Irreligion in the Maldives

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Irreligion in the Maldives is a social taboo, and irreligious people are systematically socially and legally discriminated against.


The Constitution of the Maldives designates Islam as the official state religion, and the government and many citizens at all levels interpret this provision to impose a requirement that all citizens must be Muslims. The Constitution states the president must be a Sunni Muslim. There is no freedom of religion or belief.[1] This situation leads to institutionally sanctioned religious oppression against non-Muslims and ex-Muslims who currently reside in the country.

On 27 April 2014, the Maldives ratified a new regulation that revived the death penalty (abolished in 1953, when the last execution took place) for a number of hudud offences, including apostasy for persons from the age of 7 and older. The new regulation was strongly criticised by the Office of the United Nations High Commissioner for Human Rights and the EU's High Representative, pointing out that they violated the Convention on the Rights of the Child and the International Covenant on Civil and Political Rights, which the Maldives have ratified, that ban the execution of anyone for offences committed before the age of 18.[2][3]


Mohammed Nazim[edit]

During a question-and-answer session at one of Indian Muslim orator Zakir Naik's lectures May 29, 2010 on the Maldives, a 37-year-old Maldivian citizen named Mohamed Nazim stood up and announced that he was struggling to believe in any religion and did not consider himself to be a Muslim, Nazim further asked what his verdict would be under Islam and in the Maldives.[4][5] Zakir responded that he considers the punishment for apostasy not necessarily to mean death since Muhammed was reported in the Hadith scriptures to on some occasion to have shown clemency towards apostates, but added that if a Muslim apostate speaks and propagates against Islam under Islamic Shari’a rule then the apostate should be put to death.[4]

Mohamed Nazim was reported to have been arrested and put in protective custody by the Maldivian Police. He later publicly reverted to Islam in custody after receiving two days of counseling by two Islamic scholars, but was held awaiting possible charges.[6][7][8]

Ismail Mohammed Didi[edit]

On July 14, 2010, Maldivian news site Minivan News[9] reported that 25-year-old air traffic controller Ismail Mohamed Didi had sent two e-mails, dated June 25, to international human rights organisations declaring that he was an atheist ex-Muslim and that he desired help with his asylum application (directed to the United Kingdom) due to increased repression from family and colleague shunning and anonymous death threats via phone. The same day that the report was posted, Didi was found hanged in the aircraft control tower at Malé International Airport in an apparent suicide.[10]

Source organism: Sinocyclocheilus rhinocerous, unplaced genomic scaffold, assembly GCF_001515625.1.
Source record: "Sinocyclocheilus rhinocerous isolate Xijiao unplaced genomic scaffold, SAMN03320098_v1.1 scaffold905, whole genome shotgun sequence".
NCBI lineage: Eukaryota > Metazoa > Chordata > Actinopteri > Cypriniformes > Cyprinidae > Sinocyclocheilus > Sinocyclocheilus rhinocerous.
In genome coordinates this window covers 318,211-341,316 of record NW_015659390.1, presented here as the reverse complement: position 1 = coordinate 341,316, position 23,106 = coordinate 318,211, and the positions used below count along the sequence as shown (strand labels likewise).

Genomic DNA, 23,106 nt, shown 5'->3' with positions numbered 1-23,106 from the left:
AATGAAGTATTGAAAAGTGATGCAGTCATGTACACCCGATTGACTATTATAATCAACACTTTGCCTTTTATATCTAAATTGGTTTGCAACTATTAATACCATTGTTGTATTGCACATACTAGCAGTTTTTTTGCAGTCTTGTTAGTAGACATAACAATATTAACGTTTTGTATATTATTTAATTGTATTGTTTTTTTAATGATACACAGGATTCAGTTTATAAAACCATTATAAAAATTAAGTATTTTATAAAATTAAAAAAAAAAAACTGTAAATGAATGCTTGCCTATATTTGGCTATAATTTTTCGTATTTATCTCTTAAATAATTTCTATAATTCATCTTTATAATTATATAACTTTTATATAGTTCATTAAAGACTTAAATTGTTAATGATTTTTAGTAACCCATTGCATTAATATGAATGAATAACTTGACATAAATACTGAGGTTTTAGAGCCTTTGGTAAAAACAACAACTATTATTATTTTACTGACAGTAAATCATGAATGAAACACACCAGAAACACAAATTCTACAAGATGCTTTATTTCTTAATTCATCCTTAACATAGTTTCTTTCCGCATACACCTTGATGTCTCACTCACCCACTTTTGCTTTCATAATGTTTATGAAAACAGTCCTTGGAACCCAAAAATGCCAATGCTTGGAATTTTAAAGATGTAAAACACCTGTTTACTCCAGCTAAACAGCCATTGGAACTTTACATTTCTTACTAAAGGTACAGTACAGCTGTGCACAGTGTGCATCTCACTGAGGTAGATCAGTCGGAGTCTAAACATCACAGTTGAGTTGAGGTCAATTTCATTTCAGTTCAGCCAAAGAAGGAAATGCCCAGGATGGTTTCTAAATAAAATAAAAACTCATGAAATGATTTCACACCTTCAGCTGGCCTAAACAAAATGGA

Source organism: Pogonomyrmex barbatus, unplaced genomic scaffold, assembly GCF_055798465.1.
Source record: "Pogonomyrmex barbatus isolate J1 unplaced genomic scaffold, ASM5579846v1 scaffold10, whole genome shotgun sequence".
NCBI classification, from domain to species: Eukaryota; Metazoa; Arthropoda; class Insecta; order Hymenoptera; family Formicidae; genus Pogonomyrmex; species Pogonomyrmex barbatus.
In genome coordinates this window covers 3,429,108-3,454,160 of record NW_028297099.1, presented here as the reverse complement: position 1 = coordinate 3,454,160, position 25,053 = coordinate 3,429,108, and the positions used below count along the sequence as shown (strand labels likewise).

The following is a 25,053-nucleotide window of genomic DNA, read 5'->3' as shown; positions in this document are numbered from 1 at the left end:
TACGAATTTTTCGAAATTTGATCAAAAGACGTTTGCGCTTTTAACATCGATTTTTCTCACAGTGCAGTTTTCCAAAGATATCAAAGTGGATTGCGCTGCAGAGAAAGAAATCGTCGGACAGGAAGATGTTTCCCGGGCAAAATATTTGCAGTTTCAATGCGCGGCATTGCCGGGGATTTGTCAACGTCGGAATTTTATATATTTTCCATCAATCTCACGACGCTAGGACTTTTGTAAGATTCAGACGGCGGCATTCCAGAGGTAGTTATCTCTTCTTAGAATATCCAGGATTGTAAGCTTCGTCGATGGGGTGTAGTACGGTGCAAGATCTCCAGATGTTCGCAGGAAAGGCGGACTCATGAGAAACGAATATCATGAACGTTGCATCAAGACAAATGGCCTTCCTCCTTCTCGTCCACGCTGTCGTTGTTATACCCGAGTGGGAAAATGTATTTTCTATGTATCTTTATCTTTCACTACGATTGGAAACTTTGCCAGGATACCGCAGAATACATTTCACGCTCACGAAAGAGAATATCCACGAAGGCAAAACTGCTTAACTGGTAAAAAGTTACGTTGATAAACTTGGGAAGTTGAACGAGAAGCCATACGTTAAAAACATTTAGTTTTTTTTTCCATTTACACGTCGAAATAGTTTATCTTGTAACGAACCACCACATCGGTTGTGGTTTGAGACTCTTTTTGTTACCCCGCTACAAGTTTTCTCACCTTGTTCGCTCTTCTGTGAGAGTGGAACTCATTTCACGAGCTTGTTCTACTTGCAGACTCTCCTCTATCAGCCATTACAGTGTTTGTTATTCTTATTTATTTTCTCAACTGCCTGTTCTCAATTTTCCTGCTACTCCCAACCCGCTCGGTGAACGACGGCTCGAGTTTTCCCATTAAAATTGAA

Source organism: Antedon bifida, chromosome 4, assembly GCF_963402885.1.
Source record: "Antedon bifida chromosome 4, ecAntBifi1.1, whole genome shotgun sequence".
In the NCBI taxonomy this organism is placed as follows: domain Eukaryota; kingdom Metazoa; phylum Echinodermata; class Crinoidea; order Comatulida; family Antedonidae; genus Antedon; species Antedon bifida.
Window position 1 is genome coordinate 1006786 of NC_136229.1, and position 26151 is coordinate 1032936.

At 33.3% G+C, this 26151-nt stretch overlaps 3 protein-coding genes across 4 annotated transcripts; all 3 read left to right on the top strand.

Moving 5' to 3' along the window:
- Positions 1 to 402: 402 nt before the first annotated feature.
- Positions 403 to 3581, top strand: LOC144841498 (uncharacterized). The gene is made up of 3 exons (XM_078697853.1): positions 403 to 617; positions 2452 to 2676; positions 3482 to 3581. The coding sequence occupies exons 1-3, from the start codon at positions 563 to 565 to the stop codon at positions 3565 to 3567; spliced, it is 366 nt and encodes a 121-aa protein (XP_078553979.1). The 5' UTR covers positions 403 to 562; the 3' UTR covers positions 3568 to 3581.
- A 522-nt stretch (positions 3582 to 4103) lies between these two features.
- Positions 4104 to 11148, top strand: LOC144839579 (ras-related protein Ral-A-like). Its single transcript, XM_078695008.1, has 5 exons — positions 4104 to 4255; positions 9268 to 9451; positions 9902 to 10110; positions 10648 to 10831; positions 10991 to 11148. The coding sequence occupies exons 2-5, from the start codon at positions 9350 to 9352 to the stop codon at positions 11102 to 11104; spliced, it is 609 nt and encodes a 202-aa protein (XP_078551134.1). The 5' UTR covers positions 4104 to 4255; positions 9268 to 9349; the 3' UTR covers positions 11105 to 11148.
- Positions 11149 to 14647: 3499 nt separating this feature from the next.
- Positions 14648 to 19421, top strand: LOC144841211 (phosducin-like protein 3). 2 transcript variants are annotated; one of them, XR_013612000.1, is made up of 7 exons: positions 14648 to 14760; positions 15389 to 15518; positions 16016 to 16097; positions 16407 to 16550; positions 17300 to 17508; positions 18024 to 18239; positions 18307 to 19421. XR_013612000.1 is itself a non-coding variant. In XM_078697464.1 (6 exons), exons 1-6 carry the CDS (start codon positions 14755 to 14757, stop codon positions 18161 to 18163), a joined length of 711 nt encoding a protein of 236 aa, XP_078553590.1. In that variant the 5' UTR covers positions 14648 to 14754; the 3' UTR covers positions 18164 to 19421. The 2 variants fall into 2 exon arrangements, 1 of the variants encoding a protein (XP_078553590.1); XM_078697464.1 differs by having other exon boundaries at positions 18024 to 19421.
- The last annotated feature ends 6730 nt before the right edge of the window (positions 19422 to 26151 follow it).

1. ^ "Maldives". Freedom of Thought Report. International Humanist and Ethical Union. Retrieved 12 November 2017.
  2. ^ "Maldives enacts regulation for death penalty". Al Jazeera English. 1 May 2014. Retrieved 12 November 2017.
  3. ^ "Maldives should repeal new regulation providing for death penalty, says UN rights office". UN News Centre. United Nations. 29 April 2014. Retrieved 12 November 2017.
  4. ^ a b Maldivian man asks Naik about what the verdict is to be regarding his lack of faith Youtube 2010-06-03
  5. ^ Maldivian renounces Islam, gets attacked by Zakir Naik audience Archived 2011-08-07 at WebCite Haveeru Daily (English Ed.) 2010-05-30
  6. ^ What will happen to the Maldivian who renounced Islam? Haveeru Daily (English Ed.) 2010-05-31
  7. ^ Maldivian who renounced Islam reverts back Haveeru Daily (English Ed.) 2010-06-01
  8. ^ Islamic Foundation calls for death sentence if apostate fails to repent Minivan News 2010-05-30
  9. ^ JJ Robinson (July 14, 2010). "Hanged air traffic controller sought asylum for fear of religious persecution". Minivan News.
  10. ^ Charles Haviland (15 July 2010). "Maldives atheist who felt persecuted 'hangs himself'". BBC News.